The Peruvian Navy took a chance in 1861. It ordered two huge iron gunboats—the Yavarí and the Yapura—for patrolling Lake Titicaca, which at 3,838 meters is the world’s highest navigable lake.
‘Navigable’ is often added as there are smaller, higher lakes elsewhere in the Andes, but these are more isolated and lack the requisite depth for larger ships.
But that’s not the case for the 100-mile long Lake Titicaca, the largest fresh-water body on the South American continent proper* and the mythical cradle of the Inca civilization. It was here that the Sun was born and the first Inca descended from the heavens to create the Inca Empire.
But protecting this magnificent lake with modern ships was no simple matter. There were no ship-building facilities and one of the world’s largest mountain ranges, the Andes, lay in-between the Pacific Ocean port of Arica—where the boats were to be received piecemeal from England—and the lake which they were supposed to patrol.
Nobody really knew how long it would take to get the boats up and over the mountains and onto Lake Titicaca’s waters. But these logistical issues had to be surmounted. War was brewing with Chile and it was imperative for Peru to assert some kind of military presence on the 100-mile long freshwater body that formed part of its border.
The Peruvian Navy had only an armored frigate and a monitor, plus four lesser ships, to defend the Pacific coastline, so new ships had to be ordered for protecting its “eastern coast”.
The best laid plans…
At first things went relatively smoothly. Within two years, the Thames Iron Works and Ship Building Company in London had the gunboats shipped, in crates, around Cape Horn to Arica—then a Peruvian port.
From the desert coast, with the Andes looming before them, porters hefted the crankshafts to their shoulders, while mules stood, knees quivering, under the weight of hull sections and crates containing more than 2,766 ship parts.
The 466-kilometer journey wound up steep and treacherous trails, including a pass at 4,700 meters. The route took the porters across the moonscape of the driest desert in the world, passes higher than the tallest European peaks, and the sub-zero windswept wastes of the Altiplano.
Six months later, the contractor, hopelessly overwhelmed by the task, was fired, leaving pieces of ship scattered between the Pacific ports and Puno, the largest city on the Peruvian side of Titicaca.
Outside events conspired against the project as grumbling muleteers, an earthquake, a peasants’ revolt, and war (this time with Spain over some guano-rich** coastal islands, brought the project to a halt numerous times.
Five years on, new requests were sent out for more muleteers and 1,000 local Indians to help with the task. By January 1869, enough pieces had arrived for the keel of the ship to be laid in Puno.
And despite some unfortunate deaths within the team, including building site accidents and drowning, British engineers and local workers managed to painstakingly rebuild the ships, bit-by-bit, beginning with the Yavarí.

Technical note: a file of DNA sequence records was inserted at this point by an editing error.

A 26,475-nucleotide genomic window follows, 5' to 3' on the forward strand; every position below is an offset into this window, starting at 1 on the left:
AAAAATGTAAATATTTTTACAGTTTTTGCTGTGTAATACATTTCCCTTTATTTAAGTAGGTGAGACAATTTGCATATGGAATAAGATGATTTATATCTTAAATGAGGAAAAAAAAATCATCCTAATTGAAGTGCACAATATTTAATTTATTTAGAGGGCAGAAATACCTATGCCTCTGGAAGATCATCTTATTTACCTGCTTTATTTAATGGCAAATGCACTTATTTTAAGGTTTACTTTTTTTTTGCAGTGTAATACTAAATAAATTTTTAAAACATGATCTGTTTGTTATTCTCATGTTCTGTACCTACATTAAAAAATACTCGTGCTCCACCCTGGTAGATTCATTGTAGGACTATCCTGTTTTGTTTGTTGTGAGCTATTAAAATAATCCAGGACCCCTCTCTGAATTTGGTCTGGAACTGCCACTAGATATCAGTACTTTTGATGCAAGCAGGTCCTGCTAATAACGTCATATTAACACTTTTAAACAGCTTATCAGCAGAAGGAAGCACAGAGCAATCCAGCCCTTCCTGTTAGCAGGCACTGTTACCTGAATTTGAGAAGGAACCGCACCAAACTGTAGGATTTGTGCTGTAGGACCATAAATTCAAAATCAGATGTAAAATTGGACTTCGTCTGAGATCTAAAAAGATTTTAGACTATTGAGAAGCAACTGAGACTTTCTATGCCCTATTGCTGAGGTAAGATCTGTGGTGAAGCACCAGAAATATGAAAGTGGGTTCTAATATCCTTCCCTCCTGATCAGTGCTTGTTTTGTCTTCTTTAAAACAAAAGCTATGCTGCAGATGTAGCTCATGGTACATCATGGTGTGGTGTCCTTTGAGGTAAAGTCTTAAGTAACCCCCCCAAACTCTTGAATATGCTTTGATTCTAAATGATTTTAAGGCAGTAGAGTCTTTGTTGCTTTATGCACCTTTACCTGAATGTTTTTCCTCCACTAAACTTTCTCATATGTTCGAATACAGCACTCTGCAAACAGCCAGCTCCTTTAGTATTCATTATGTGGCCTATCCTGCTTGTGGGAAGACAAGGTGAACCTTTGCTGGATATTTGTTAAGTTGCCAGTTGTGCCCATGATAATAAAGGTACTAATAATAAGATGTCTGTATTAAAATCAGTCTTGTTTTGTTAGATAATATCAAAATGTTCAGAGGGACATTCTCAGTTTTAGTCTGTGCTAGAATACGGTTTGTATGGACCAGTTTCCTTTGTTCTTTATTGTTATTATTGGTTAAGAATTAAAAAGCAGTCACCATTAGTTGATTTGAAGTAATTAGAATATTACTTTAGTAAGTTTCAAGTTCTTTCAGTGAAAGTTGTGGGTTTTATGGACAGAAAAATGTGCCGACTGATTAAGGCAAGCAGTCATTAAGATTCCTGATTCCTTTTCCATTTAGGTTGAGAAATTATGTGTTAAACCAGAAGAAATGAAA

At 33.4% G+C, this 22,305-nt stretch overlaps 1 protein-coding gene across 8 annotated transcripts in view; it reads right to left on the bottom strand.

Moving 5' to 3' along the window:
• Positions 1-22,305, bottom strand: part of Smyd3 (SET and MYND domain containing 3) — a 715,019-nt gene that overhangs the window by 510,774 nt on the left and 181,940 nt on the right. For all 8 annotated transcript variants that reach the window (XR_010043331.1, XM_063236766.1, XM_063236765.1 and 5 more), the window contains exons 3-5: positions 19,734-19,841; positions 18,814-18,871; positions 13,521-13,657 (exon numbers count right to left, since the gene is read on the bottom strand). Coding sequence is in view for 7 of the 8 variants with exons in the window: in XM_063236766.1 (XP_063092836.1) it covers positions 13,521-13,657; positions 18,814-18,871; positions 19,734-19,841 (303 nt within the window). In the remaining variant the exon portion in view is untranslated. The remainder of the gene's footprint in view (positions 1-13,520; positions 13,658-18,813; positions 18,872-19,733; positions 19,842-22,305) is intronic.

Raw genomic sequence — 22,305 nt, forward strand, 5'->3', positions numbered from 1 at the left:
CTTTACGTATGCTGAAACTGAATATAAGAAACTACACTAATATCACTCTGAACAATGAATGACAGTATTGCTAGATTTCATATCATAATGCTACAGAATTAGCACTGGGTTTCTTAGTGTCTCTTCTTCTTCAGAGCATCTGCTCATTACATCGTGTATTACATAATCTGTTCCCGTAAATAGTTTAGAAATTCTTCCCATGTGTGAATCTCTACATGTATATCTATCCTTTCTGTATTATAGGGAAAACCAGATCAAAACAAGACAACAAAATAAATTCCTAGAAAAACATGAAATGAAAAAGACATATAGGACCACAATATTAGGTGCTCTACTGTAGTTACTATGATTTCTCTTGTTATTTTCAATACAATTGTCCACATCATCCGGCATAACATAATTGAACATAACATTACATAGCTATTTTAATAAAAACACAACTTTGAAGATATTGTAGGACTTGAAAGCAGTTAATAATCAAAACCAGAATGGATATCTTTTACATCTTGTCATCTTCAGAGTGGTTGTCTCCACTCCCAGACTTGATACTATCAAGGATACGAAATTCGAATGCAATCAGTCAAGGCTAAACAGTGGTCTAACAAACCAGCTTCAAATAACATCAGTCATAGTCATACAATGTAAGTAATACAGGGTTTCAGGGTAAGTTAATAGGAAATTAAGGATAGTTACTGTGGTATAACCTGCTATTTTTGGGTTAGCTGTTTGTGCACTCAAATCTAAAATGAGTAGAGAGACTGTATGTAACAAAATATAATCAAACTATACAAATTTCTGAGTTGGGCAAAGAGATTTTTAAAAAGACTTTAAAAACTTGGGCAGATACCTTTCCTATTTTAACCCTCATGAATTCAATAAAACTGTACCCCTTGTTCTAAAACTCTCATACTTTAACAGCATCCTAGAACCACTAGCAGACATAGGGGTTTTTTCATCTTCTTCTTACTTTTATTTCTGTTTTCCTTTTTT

Finally, on Christmas Day 1870, the Yavarí was the first to slide into the clear blue waters of Lake Titicaca. It took three more years for its sister-ship, the Yapura, to follow.
Fueled by llama shit
Because of a lack of coal, the Peruvian Navy began shoveling a more abundant local fuel source into the ship’s boilers: dried llama dung. More space was needed, however, to accommodate the manure piles.
The Yavarí was cut in half in order to add 12 meters to her hold, bringing her to a total length of 50 meters. It was not until 1914 that her steam engine was replaced by a Swedish-made Bolinder engine, a four-cylinder that ran on normal diesel.
The many problems with getting the ships assembled and functioning seemed to have taken attention away from their initial purpose, and so the mounting of guns on both ships were delayed again and again before ultimately being abandoned.
Steamships lost and found
Without guns, the Yavarí continued her service as a cargo-ship and the Yapura as a hospital ship, but, by the 1970s the Yavarí was rusting on the lake shore.
In 1984, the sight of the abandoned ship moved an Englishwoman to action. Meriel Larken launched the Yavarí Association to save the old steamer, even getting a donation from Prince Phillip. Fifteen years later, with the help of contributors and a lot of hard work, the ship opened for tourists.
The Yapura is still used by the Peruvian Navy, last I checked, but it is not entirely clear to what purpose. According to a local guide I talked to this autumn, it was no longer a hospital ship and each time I’ve been in Puno it has been docked at the same mooring, looking somewhat forlorn.
I have visited the Yavarí, though, which has been restored very well. If you are intrigued as I am by the steamship-era she represents, or just fascinated by the odd story of her journey across the mountains, then she’s definitely a sight worth seeing.
* Lake Maracaibo in Venezuela is larger, but is usually not regarded as a ‘real’ lake, since it is connected directly to the sea.
** Guano is excrement from seabirds, cave-dwelling bats and seals. An important nitrate-rich source for gunpowder
The Yavarí project’s home page: http://www.yavari.org
Christopher Marcus is a writer, illustrator, and inner city shaman (his secret identity). You can read his free short stories about how to survive a variety of life’s situations at www.shadeofthemorningsun.com – including one that guest stars the Yavari. He is also an avid traveler and loves to read and write about many things, including Andean history and odd historical events.
Picture credits: Charlotte B. Frederiksen at www.rejse-historier.dk. Please ask permission before use.